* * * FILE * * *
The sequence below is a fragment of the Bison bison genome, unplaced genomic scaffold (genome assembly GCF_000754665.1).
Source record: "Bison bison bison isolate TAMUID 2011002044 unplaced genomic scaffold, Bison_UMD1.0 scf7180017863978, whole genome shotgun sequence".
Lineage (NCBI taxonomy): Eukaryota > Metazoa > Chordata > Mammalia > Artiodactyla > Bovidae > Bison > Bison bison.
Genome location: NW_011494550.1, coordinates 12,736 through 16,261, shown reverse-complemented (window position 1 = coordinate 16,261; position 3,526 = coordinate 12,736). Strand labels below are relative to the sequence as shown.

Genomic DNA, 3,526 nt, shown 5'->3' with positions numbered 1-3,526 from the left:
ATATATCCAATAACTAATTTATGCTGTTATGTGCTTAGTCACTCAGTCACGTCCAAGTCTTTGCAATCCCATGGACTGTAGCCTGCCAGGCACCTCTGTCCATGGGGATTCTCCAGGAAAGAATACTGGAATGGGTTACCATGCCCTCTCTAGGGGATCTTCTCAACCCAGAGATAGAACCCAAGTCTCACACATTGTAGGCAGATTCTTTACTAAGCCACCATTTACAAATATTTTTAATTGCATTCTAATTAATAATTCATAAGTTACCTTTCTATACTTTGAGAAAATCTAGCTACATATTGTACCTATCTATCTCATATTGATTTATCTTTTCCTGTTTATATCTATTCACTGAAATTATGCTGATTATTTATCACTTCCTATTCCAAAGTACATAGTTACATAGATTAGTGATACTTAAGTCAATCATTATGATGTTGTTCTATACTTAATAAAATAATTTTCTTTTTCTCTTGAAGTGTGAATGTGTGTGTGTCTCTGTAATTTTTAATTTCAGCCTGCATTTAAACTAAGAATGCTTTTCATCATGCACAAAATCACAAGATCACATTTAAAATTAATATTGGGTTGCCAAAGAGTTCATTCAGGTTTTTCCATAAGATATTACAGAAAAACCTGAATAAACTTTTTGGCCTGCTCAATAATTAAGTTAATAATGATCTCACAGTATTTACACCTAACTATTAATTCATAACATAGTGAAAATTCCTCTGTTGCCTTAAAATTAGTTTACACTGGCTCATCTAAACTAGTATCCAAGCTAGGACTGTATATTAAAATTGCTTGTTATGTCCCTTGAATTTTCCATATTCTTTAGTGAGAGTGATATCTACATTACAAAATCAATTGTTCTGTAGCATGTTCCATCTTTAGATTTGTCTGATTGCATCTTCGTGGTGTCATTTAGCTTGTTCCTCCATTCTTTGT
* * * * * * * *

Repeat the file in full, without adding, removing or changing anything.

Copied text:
The sequence below is a fragment of the Bison bison genome, unplaced genomic scaffold (genome assembly GCF_000754665.1).
Source record: "Bison bison bison isolate TAMUID 2011002044 unplaced genomic scaffold, Bison_UMD1.0 scf7180017863978, whole genome shotgun sequence".
Lineage (NCBI taxonomy): Eukaryota > Metazoa > Chordata > Mammalia > Artiodactyla > Bovidae > Bison > Bison bison.
Genome location: NW_011494550.1, coordinates 12,736 through 16,261, shown reverse-complemented (window position 1 = coordinate 16,261; position 3,526 = coordinate 12,736). Strand labels below are relative to the sequence as shown.

Genomic DNA, 3,526 nt, shown 5'->3' with positions numbered 1-3,526 from the left:
ATATATCCAATAACTAATTTATGCTGTTATGTGCTTAGTCACTCAGTCACGTCCAAGTCTTTGCAATCCCATGGACTGTAGCCTGCCAGGCACCTCTGTCCATGGGGATTCTCCAGGAAAGAATACTGGAATGGGTTACCATGCCCTCTCTAGGGGATCTTCTCAACCCAGAGATAGAACCCAAGTCTCACACATTGTAGGCAGATTCTTTACTAAGCCACCATTTACAAATATTTTTAATTGCATTCTAATTAATAATTCATAAGTTACCTTTCTATACTTTGAGAAAATCTAGCTACATATTGTACCTATCTATCTCATATTGATTTATCTTTTCCTGTTTATATCTATTCACTGAAATTATGCTGATTATTTATCACTTCCTATTCCAAAGTACATAGTTACATAGATTAGTGATACTTAAGTCAATCATTATGATGTTGTTCTATACTTAATAAAATAATTTTCTTTTTCTCTTGAAGTGTGAATGTGTGTGTGTCTCTGTAATTTTTAATTTCAGCCTGCATTTAAACTAAGAATGCTTTTCATCATGCACAAAATCACAAGATCACATTTAAAATTAATATTGGGTTGCCAAAGAGTTCATTCAGGTTTTTCCATAAGATATTACAGAAAAACCTGAATAAACTTTTTGGCCTGCTCAATAATTAAGTTAATAATGATCTCACAGTATTTACACCTAACTATTAATTCATAACATAGTGAAAATTCCTCTGTTGCCTTAAAATTAGTTTACACTGGCTCATCTAAACTAGTATCCAAGCTAGGACTGTATATTAAAATTGCTTGTTATGTCCCTTGAATTTTCCATATTCTTTAGTGAGAGTGATATCTACATTACAAAATCAATTGTTCTGTAGCATGTTCCATCTTTAGATTTGTCTGATTGCATCTTCGTGGTGTCATTTAGCTTGTTCCTCCATTCTTTGT